Audi Looks Backward, BMW Counts Loaners, And Toronto's Mayor Eyes Papers

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Audi Looks Backward, BMW Counts Loaners, And Toronto's Mayor Eyes Papers

1st Gear: BMW Juices Its Sales With Cars Nobody Owns
The Wall Street Journal (sub. required) has one of those stories that just makes you shake your head about auto sales. It says BMW, which is in a tight battle with Mercedes for leadership in luxury car sales, included "demo" models in their sales for July. According to the Journal, BMW made a one-day offer to dealers on July 31: they'd get up to $7,000 in discounts for every 2012 model, as long as they reported the cars as sold. To do so, dealers apparently bought cars that they intended to use only for test drives or as loaner cars, and then included them in their monthly sales totals. They're supposed to be marked as used cars, but many dealers keep them in their new car inventories, since they're current models and buyers can purchase them if they want.

The Journal says July sales spiked for the vehicle types eligible for the discounts. It sold 1,696 of its 7 Series sedans in July, the highest monthly total so far this year, and triple the June total of 539. For the 3 Series coupe, which had demo discounts totaling $3,200, sales climbed to 2,555 cars, up from 1,222 in June and the coupe's highest total for 2012. The paper says the move calls to mind what happened in 1998, when Cadillac and Lincoln were battling to lead the luxury car market. (Yes, they did.) Cadillac was trailing but its sales suddenly surged in December and it took the crown. Months later, GM acknowledged that Cadillac had purchased vehicles from its dealers, juicing the sales number.


Audi Looks Backward, BMW Counts Loaners, And Toronto's Mayor Eyes Papers

2nd Gear: Auto Dealers Make Lemonade Out of Lemons (So To Speak)
Speaking of dealers, Bloomberg reports on a new study showing that despite all the cutbacks, car dealers are actually selling a record number of vehicles per showroom. Urban Science, a Detroit consulting firm, says annual sales per dealer will grow to 805 this year. The old record was 784 per dealer in 2005. There are 17,770 dealerships in the United States. But there are actually more dealers now in China, and those dealers sell more cars than American dealers. Urban Science says China has 19,890 franchised showrooms, and the average dealership sells 980 vehicles. Urban Science projects the Chinese market will sell 19.5 million vehicles this year, versus about 14.3 million in the U.S.


Audi Looks Backward, BMW Counts Loaners, And Toronto's Mayor Eyes Papers

3rd Gear: Audi R8 E-Tron Can See Behind It
Agence France Presse reports there will be a first on the upcoming Audi R8 e-tron: a digital rear-view mirror. It says Audi will unveil the device, which it tested at LeMans, when it shows the e-tron at the Paris Motor Show. The new mirror has a 7-inch color screen from Samsung, and it will display a high-resolution, high-contrast picture, with the same high definition day and night. The screen is connected to a camera in the back of the vehicle, and the device will be able to display what's going on behind the car at a wider angle than with regular rear-view mirrors. It could either be mind-numbing when you're stuck in traffic, or fascinating if you're around some great scenery.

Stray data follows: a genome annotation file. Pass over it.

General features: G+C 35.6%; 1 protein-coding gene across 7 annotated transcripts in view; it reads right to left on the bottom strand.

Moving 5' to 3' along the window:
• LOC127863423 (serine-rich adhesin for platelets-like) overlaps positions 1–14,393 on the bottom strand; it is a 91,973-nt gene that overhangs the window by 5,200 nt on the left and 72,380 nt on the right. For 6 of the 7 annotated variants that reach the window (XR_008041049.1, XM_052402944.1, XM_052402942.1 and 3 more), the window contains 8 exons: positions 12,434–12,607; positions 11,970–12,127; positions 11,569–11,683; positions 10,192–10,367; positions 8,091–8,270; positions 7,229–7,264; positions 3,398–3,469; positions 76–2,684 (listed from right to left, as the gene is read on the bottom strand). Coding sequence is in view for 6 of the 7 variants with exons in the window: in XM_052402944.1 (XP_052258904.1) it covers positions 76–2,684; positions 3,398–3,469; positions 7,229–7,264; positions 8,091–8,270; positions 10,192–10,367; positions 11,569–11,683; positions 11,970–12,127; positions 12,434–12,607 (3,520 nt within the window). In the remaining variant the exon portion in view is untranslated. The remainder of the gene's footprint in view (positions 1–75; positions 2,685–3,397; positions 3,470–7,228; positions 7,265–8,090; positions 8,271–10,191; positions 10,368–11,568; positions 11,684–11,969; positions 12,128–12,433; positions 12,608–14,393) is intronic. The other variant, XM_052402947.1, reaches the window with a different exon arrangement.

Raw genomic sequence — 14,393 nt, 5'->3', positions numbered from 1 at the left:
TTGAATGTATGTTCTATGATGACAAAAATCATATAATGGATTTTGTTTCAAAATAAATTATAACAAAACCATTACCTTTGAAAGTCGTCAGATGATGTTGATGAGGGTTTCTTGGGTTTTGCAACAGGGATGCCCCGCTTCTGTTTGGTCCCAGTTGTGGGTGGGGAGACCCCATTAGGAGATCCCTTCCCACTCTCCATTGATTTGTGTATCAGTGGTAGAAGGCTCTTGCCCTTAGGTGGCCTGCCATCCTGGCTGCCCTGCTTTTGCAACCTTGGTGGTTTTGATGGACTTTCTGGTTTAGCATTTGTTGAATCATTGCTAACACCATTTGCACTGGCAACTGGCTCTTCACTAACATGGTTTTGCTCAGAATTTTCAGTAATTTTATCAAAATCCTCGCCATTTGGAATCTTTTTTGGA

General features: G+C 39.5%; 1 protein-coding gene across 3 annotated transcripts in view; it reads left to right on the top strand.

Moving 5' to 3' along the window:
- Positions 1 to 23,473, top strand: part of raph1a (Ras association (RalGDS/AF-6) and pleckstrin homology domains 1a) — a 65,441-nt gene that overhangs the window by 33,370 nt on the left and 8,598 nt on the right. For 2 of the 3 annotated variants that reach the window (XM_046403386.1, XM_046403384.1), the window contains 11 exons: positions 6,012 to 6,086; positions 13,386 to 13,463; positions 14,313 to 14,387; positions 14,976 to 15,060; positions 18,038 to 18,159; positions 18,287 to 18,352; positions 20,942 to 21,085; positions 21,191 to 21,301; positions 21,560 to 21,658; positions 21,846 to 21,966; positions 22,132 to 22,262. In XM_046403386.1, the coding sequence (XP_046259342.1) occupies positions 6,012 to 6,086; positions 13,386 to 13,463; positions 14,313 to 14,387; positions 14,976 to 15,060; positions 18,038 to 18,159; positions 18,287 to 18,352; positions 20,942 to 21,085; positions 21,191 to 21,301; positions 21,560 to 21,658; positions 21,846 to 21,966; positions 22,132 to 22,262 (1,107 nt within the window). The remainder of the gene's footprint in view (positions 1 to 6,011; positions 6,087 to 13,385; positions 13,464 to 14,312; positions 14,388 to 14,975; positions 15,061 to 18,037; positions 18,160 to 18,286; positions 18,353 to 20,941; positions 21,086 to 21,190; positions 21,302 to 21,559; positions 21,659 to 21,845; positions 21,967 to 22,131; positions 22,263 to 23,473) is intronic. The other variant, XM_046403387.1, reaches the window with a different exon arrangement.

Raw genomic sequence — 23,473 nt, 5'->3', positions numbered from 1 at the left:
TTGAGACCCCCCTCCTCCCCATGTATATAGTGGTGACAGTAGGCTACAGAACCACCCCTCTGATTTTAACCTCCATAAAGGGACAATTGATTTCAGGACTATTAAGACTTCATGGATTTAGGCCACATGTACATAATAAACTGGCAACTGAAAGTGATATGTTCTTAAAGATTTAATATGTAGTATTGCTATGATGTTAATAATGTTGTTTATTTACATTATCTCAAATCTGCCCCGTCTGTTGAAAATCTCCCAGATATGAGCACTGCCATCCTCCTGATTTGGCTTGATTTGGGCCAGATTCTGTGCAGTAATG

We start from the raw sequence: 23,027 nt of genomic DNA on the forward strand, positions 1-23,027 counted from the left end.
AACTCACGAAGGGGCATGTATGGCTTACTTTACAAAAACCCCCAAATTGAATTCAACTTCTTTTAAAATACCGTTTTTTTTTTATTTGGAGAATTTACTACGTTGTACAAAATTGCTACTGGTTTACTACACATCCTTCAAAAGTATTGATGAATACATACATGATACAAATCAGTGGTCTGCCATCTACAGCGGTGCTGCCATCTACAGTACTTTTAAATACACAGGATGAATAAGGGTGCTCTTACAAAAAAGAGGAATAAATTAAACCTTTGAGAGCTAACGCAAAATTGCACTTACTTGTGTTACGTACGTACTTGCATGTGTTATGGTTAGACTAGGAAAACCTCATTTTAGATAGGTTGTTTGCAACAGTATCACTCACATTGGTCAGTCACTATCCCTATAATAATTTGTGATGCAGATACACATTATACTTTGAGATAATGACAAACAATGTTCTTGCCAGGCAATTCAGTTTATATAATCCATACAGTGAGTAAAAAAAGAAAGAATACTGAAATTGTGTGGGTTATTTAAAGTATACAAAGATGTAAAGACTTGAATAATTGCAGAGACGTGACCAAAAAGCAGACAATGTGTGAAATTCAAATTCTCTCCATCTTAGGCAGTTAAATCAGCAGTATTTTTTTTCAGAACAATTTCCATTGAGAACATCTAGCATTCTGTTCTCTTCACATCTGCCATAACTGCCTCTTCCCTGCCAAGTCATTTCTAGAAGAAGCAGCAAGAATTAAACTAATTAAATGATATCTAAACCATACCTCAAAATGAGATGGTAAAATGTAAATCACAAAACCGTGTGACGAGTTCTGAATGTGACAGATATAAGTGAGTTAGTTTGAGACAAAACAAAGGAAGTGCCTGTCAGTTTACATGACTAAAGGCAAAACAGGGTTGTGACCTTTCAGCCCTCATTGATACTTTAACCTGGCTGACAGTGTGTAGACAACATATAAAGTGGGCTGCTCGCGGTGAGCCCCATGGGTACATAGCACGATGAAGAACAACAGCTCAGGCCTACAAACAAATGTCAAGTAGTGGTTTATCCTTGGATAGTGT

Audi Looks Backward, BMW Counts Loaners, And Toronto's Mayor Eyes Papers

4th Gear: Toronto's Crazy Mayor Reads While He's Driving
And in another driving related story, The Toronto Sun reports that Rob Ford, the controversial mayor of Toronto, has been spotted reading at the wheel. A photo posted to Twitter shows Ford reading documents on the Gardiner Expressway. while sitting in the driver's seat of his new Cadillac Escalade. Now sure, traffic heading into Toronto sometimes gets clogged, so there is sometimes a chance to catch up on the news, but the tweeter says traffic was moving at about 70 clicks per hour. And, this is the mayor we're talking about. Ford, who doesn't have a driver, even admits that he's guilty. "Yeah, probably," he replied when asked about it at a news conference. "I'm busy. I'm trying to catch up on my work, and you know, I keep my eyes on the road, but I'm busy." What Ford did actually isn't illegal. Ontario's distracted driving ordinance applies only to electronics, making legal to eat, drink and yes, read behind the wheel.


Audi Looks Backward, BMW Counts Loaners, And Toronto's Mayor Eyes Papers

Reverse: Henry And Tom Go Their Separate Ways
On this day in 1899, Henry Ford took the first step toward founding Ford Motor Company. He resigned his position as chief engineer at the Edison Illuminating Company's main plant in Detroit in order to concentrate on automobile production. It actually had been a pretty cushy job. Charged with keeping the city's electricity flowing, Ford was on call 24 hours a day, with no regular working hours. So, when he was not working, he could tinker away at his real goal of building gas-powered vehicles. Four years after he left Edison, Ford founded the car company and in 1908, he introduced the Model T. [History]

Neutral
In keeping with our new discussion system, here's a place for you to own the floor. We're asking each day what you think about an issue that comes up in TMS.

Today, let's talk about the Audi's electronic rear review mirror. This isn't the first time this idea's been floated, but knowing Audi it'll probably be the best execution of it. Is this a good idea or another distraction? WIll it help you drive or are we just too programmed to use the normal kind that our brains won't comprehend? Remember there's no right answer or wrong answer. It's Neutral.

Audi Looks Backward, BMW Counts Loaners, And Toronto's Mayor Eyes Papers
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Audi Looks Backward, BMW Counts Loaners, And Toronto's Mayor Eyes Papers
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